5 thoughts on “The Narrow Road to the Deep North and Other Travel Sketches

  1. A long time ago I read a book review in the newspaper. It was about a travel book in which the author retraced the footsteps of Matsuo Basho’s journey through seventeenth century Japan told in The Narrow Road to the Deep North. Naturally I never did get my hands on the modern book but at my local library there was the penguin translation of Basho’s book.

    no sooner had the spring mist begun to rise over the field than I wanted to be on the road again to cross the barrier-gate of Shirakawa in due

  2. This review is more of a note about this specific translation so that people know what it is.

    The Narrow Road to The Deep North and Other Travel Sketches, from Penguin Classics, translated into English by Nobuyuki Yuasa, 1966.
    * TOC
    * Introduction (pretty good explanation of how haiku stemmed out from waka)
    * The Records Of A Weather-Exposed Skeleton (野ざらし紀行: nozarashi kikou) 1684-85
    * A Visit To The Kashima Shrine (鹿島紀行: Kashima kikou) 1687
    * The Records Of A Travel-Worn Satchel (笈の小文: oi no kobumi)

  3. I want to be very clear about one thing: who the heck am I to be giving Basho two stars? I am nobody, and I am not giving Basho two stars, I am giving this book two stars. The Japanese literary tradition is so deep and aesthetically interesting, and I have no doubt whatsoever that, *in Japanese*, these travel narratives are well worth reading.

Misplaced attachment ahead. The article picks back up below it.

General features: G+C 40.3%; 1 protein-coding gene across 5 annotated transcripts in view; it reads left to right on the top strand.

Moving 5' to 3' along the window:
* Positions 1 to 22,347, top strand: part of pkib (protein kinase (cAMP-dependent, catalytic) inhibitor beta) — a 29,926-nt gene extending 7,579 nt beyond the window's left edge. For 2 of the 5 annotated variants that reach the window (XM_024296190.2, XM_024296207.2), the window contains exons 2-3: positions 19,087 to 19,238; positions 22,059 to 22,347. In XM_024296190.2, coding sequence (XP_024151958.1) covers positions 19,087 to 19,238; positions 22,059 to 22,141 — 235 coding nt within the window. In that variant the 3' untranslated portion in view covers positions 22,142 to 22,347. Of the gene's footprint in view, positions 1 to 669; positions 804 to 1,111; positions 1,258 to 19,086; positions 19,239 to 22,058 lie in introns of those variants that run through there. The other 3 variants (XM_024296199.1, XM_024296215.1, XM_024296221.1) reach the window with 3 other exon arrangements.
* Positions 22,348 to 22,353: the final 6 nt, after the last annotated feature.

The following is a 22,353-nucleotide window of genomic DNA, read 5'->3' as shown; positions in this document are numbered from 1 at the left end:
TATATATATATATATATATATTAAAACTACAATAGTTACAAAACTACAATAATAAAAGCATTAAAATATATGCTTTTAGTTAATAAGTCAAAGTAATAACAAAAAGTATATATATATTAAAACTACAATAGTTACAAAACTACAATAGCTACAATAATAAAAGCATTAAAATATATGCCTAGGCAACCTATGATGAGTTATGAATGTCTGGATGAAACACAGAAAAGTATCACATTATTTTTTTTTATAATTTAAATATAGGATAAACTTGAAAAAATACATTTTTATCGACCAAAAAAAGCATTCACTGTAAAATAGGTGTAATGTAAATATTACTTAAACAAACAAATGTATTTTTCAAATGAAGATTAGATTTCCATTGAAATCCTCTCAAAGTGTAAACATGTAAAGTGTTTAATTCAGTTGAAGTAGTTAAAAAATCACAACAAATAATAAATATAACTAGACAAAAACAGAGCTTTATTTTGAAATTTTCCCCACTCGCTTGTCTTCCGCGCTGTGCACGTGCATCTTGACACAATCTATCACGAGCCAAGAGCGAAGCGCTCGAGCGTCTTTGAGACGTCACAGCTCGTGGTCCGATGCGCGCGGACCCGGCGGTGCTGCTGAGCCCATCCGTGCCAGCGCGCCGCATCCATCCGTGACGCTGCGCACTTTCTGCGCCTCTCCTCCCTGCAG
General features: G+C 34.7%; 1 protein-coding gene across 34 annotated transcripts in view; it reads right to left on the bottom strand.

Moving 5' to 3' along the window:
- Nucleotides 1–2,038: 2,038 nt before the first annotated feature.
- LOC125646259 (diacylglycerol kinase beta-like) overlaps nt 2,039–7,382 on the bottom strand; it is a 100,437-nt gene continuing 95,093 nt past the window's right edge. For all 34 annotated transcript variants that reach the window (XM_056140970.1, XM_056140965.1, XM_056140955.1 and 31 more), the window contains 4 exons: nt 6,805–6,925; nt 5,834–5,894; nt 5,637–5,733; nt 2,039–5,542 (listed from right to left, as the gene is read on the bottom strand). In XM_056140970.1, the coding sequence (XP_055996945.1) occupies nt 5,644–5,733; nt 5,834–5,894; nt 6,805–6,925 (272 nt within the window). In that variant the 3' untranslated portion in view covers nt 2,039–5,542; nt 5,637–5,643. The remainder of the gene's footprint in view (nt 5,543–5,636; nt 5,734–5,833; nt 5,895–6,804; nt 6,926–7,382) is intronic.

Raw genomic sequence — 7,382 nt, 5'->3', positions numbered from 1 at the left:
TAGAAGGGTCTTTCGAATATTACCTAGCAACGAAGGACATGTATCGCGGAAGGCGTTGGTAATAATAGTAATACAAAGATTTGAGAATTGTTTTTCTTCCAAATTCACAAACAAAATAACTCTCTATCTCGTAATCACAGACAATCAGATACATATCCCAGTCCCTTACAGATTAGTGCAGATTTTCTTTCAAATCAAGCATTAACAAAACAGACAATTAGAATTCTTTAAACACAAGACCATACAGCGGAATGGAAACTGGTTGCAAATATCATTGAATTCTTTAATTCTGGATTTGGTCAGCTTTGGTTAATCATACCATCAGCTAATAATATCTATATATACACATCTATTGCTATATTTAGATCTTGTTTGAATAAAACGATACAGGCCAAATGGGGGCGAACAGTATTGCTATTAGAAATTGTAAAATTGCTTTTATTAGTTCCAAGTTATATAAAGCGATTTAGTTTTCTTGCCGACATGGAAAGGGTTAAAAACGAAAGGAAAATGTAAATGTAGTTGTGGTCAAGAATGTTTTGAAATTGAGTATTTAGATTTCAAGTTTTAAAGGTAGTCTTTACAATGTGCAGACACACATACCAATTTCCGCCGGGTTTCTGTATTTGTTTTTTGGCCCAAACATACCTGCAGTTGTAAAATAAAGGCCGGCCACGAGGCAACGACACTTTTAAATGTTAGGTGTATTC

But I, filthy occidental, do not know Japanese, and I am reduced to reading sentences such as this, chosen entirely at random: “Dragging my sore heels, I

  4. I don’t want you to think that I didn’t enjoy this book, because I did. I also don’t want you to think it was an easy read, as I thought it would be when I started. It wasn’t. It required, on my part, a lot of map looking, Google image searching, re-reading, and note taking. I began the book knowing how much I love travelogues, which this is described as being on Amazon. But, written in the 17th century, it is far different than travelogues written in the 20th century. It is sparse; bare-boned.

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